Providing electric lighting to some of the 1.3 billion people worldwide who lack access to electricity has been one of the chief goals of the development community in recent years. The World Bank, for example, wants to hook up 2.5 million Africans this year, by encouraging development of low-cost solar lamps. The goal is to lower costs, improve health, and cut carbon emissions. Kerosene lamps, a mainstay in the off-grid world, cost $38 billion annually—or about 1,000 times more than for the equivalent energy in fully gridded countries.
The problem with some low-cost solar lighting units, according to Simon Bransfield-Garth, is that they are not very low-cost, or, at least, not that affordable. The CEO of a new British startup called Eight19 estimates the average cost of solar systems that can light two rooms and charge a mobile phone at $70 to $80, not easily in reach for many. He also believes that simply giving away solar units creates problems. Charitable programs can stifle more sustainable services, he says, citing the work of Paul Polak, a leading inventor of low-cost products for the world’s poor.
Bransfield-Garth’s solution is a pay-as-you-go model for solar power that effectively self-subsidizes the introduction of electricity into people’s homes. Users pay between $5 to $10 up front for a solar cell, lamp, and control module, then buy additional power when they need it through a scratch-card system, much as with a cell phone. He says the service halves the cost of lighting and phone charging in Kenya, which he estimates at $9 to $12 a month, based on the price of kerosene, and what it costs to re-power a phone at a public charging station.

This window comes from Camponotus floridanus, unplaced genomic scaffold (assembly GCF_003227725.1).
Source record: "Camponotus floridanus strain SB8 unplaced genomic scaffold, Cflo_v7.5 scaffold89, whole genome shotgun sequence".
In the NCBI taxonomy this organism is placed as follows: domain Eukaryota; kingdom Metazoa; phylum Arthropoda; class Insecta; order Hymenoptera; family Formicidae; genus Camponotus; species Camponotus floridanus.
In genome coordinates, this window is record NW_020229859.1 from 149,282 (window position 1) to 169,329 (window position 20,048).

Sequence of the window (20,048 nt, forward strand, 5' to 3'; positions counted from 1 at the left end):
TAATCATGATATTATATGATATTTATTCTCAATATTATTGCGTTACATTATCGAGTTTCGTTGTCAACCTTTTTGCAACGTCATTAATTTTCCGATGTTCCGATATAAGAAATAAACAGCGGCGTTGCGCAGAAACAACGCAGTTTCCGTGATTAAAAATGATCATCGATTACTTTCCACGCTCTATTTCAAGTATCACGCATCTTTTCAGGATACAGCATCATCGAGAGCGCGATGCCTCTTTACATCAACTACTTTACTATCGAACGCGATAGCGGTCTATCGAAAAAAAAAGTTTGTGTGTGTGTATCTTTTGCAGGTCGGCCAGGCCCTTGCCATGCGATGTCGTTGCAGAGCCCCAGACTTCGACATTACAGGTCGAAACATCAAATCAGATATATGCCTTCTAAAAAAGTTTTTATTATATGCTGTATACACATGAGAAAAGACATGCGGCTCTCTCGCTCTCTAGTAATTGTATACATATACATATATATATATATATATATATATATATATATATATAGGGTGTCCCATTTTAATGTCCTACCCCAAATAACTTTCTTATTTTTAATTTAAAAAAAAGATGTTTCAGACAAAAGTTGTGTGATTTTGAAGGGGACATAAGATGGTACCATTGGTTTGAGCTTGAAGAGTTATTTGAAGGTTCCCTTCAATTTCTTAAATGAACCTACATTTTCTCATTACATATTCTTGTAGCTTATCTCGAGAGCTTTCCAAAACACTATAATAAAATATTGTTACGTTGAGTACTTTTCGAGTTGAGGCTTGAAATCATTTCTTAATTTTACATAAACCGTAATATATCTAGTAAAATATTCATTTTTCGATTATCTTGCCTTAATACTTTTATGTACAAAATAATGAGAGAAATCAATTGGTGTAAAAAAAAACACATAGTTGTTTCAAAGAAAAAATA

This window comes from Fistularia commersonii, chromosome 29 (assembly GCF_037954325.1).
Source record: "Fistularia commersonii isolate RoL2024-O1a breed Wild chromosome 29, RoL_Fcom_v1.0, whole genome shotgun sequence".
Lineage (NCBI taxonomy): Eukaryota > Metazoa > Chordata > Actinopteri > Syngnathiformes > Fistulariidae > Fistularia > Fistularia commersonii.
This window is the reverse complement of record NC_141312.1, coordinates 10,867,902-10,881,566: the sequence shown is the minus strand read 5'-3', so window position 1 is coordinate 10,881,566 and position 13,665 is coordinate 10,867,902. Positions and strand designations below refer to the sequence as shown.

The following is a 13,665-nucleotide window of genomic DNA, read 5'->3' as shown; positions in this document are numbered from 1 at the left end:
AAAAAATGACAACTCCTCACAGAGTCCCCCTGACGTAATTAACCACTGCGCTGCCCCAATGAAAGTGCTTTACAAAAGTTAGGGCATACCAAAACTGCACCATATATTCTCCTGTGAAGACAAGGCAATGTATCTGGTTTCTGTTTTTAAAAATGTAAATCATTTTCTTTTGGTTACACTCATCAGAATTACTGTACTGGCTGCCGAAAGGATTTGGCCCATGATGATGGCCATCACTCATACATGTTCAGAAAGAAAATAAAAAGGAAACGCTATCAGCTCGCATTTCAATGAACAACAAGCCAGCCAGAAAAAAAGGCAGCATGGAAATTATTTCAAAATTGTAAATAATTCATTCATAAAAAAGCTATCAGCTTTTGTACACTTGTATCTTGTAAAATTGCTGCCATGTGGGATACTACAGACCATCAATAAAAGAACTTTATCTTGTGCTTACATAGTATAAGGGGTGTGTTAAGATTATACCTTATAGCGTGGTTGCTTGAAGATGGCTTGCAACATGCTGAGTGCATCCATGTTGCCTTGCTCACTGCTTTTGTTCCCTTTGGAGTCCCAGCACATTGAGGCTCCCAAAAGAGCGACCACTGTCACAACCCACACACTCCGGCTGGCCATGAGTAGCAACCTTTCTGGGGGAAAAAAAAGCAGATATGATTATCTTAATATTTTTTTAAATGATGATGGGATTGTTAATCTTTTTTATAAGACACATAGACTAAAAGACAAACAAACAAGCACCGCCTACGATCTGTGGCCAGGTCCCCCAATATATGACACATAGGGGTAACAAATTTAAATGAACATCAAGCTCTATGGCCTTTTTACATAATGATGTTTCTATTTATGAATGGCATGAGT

"The problem with solar power in [off-grid] markets is not that there is anything fundamentally wrong with the technology," he says. "The problem is that individuals who are earning $3 or $4 a day don’t have $80. By offering it as a service, we are able to offer it at a lower cost than they are currently spending." The added bonus with Eight19's service is that it saves users from having to travel to charge their phone, and wasting time doing so.
The service, called IndiGo, is already available in Kenya, Zambia, and Malawi, and is being rolled out with the help of SolarAid, the NGO arm of one the U.K.’s largest solar companies, SolarCentury. It is currently using conventional solar panels, but plans to offer a more flexible printed plastic technology soon. Bransfield-Garth says that will further drive down the cost, though at the moment he doesn’t know how much.
Eight19, which gets its name from the time (8 minutes 19 seconds) it takes light to reach light from the Sun to reach Earth, is similar to Simpa Networks, another pay-as-you-go solar project we wrote about last year. The difference is that with Simpa users pay in installments for the unit as they use the service.